By Howard Stevenson, University of Nottingham
Staff in the UK’s ‘older universities’ are currently in a significant industrial dispute to defend their pensions. At the time of writing members of the University and College Union (UCU) have taken 14 days strike action, and are currently balloting on whether to accept or reject a revised offer from the employers. The aim of the campaign is to defend the current ‘Defined Benefits’ pension (with pensions calculated according to salary and years of service), and to reject the employers’ attempts to impose a ‘Defined Contributions’ scheme in which pension payments will be based on the performance of pension investments on the financial markets.
The dispute is obviously focused on defending the attacks on university workers’ pensions, but it must also been seen as part of a wider campaign against the privatisation and marketisation of higher education.
Higher education in the UK has long been recognised as being in the vanguard of the global movement to transform universities from public institutions providing a public good into quasi-commercial organisations in which the development of human capital and intellectual property are the principal objectives. As long ago as 1997 Slaughter and Leslie’s study of higher education in the USA, UK, Canada and Australia concluded that ‘Academic Capitalism’ (the extent to which higher education was being driven by market imperatives) was at its most developed in the UK.
However, since Slaughter and Leslie’s research, the drive towards the marketisaton of the UK higher education sector has intensified. This was most clearly indicated by the introduction of tuition fees in 1998, and since then, the introduction of ‘full cost’ fees from September 2012 (although this position now looks different in different parts of the UK). At the same time the government has sought to de-regulate the supply of university places by removing caps on student numbers and allowing a free-for-all in student recruitment with the explicit intention of subjecting universities to the ‘discipline’ of market forces. Most recently the government has introduced a Teaching Excellence Framework (TEF) which grades teaching quality across institutions. Government plans to link fee increases to TEF performance were thwarted by the parliament, but the threat of such a development remains.
In research terms parallel pressures are discernible. Limited public funding of research was already evident long before the 2008 economic crisis, but since that time public support for research in universities has deteriorated. University researchers are under considerable pressure to make good the shortfall in public investment and so private sector funding increasingly substitutes for government money. The inevitable result is that research agendas are driven by commercial imperatives and the preoccupations of private philanthropists. Increasingly it is commercial interests that frame the questions that university researchers have to answer.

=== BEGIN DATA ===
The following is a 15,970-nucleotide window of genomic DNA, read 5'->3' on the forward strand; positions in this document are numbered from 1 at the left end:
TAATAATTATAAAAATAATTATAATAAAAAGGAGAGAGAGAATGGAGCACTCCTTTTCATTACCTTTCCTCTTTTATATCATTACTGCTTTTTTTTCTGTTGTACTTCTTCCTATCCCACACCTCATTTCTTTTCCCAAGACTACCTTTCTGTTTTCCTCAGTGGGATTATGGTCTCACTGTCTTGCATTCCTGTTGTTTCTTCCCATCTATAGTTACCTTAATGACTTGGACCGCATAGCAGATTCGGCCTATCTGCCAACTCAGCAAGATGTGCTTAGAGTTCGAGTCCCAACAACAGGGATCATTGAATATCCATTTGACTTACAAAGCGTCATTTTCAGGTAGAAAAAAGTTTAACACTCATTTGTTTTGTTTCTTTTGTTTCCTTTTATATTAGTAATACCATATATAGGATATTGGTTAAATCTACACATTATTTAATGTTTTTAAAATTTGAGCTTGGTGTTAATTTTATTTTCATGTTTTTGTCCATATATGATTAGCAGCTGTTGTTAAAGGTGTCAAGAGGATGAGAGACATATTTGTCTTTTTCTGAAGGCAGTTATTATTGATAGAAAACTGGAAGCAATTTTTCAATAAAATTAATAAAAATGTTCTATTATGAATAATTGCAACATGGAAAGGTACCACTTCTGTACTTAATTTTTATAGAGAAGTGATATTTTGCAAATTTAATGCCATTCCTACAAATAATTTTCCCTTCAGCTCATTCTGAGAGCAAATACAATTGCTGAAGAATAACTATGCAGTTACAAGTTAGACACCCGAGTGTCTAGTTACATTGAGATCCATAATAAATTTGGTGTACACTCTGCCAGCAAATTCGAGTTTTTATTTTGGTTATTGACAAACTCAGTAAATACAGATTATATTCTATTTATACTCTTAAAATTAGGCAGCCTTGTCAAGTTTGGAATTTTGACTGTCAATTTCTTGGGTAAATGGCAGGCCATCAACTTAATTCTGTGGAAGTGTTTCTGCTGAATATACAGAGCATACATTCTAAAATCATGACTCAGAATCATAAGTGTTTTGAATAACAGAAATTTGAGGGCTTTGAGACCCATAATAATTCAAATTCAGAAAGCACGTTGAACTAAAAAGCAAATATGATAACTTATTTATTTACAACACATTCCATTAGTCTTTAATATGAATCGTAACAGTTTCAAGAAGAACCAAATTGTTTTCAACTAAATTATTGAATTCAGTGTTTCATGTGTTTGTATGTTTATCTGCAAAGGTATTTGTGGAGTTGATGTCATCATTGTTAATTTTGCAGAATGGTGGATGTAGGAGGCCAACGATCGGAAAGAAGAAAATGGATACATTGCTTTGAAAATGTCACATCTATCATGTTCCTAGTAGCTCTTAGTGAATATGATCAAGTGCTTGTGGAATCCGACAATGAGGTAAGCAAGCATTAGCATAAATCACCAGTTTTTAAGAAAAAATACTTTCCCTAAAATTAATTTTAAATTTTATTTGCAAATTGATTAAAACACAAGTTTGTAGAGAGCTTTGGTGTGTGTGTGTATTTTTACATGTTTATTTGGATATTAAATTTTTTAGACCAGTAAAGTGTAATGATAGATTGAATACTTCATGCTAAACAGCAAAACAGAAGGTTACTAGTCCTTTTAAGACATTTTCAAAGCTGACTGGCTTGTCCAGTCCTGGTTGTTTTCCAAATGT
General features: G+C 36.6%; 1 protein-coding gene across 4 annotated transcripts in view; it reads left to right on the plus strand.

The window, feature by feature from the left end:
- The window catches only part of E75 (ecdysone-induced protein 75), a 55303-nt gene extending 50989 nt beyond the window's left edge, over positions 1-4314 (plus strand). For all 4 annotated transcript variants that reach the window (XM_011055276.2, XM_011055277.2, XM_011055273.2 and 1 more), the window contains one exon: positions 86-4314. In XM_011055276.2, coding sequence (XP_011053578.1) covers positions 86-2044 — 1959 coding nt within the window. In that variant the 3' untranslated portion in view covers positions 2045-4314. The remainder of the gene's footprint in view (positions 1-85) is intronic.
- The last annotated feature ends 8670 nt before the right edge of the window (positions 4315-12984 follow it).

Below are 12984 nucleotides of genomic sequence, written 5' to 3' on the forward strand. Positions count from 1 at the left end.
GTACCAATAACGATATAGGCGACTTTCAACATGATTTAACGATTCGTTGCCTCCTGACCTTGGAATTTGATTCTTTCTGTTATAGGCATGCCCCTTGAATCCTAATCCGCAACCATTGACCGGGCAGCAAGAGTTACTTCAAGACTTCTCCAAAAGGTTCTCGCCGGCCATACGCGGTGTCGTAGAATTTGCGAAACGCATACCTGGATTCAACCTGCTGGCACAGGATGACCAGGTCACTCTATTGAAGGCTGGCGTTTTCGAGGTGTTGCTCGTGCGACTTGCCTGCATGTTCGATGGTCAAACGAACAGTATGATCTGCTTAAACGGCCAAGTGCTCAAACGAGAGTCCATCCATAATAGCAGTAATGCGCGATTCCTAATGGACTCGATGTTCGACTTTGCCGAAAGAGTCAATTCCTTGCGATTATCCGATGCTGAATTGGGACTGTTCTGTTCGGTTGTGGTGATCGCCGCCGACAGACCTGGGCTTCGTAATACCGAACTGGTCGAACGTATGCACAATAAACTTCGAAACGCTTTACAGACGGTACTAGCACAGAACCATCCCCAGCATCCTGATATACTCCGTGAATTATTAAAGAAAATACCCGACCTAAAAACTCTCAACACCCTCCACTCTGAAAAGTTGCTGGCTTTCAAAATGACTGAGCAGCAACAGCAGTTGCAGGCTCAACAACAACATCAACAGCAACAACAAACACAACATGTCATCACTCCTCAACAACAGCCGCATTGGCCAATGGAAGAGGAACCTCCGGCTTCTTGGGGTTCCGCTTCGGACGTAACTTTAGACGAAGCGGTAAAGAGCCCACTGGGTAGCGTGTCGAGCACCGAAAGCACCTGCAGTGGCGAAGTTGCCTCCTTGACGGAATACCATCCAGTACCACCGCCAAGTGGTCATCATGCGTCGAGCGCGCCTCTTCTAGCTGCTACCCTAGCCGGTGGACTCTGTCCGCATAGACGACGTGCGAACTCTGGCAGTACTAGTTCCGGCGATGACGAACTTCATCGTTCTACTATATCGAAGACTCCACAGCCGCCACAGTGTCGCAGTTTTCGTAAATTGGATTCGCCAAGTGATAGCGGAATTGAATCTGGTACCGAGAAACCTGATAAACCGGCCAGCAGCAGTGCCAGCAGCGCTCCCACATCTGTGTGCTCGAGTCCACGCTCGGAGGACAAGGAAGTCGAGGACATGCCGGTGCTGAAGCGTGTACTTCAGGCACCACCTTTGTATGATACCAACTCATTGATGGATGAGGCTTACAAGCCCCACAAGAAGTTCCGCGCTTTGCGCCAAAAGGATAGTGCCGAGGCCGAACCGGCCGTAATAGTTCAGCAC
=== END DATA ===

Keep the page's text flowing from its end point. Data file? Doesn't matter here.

The consequence of all these developments is a progressive undermining of academic freedom as increased managerial control over both teaching and research increasingly circumscribes how workers in universities are able to determine what they do and how they do it.
It is in this context that the struggle by UCU members to defend their pensions must be seen. The drive by the employers to a market-based pension scheme is a logical, if backwards, step in a system driven by market imperatives. In a competitive market for universities the employers’ original proposal was intended to transfer all pension risk to individual workers. As in so many other aspects of the neoliberal economy it is workers who are being asked to carry the insecurity of unstable markets. University employees who already face huge precarity in their working lives, would be expected to endure similar insecurity in their retirement.
At the time of writing united action by union members has already forced the employers to retreat from their original proposals – although it remains to be seen what the final outcome will be. What is clear is that the fight to resist the marketisation of university workers’ pensions has also opened up a much wider challenge to the marketisation of higher education itself. What began as an initial mobilisation against pension cuts has already morphed into a much broader campaign which is asking more challenging questions of the new ‘entrepreneurial university’. UCU members have discovered the power of collective action and recognise that if they are to realise the aspirations of a public university system providing a public good then their campaigning must continue however the pension dispute is resolved.
For a more detailed discussion of how the pension dispute is linked to HE marketization in UK universities readers are directed to ‘The pensions dispute and the marketization of Higher Education’ by John Holmwood and Gurminder K Bhambra
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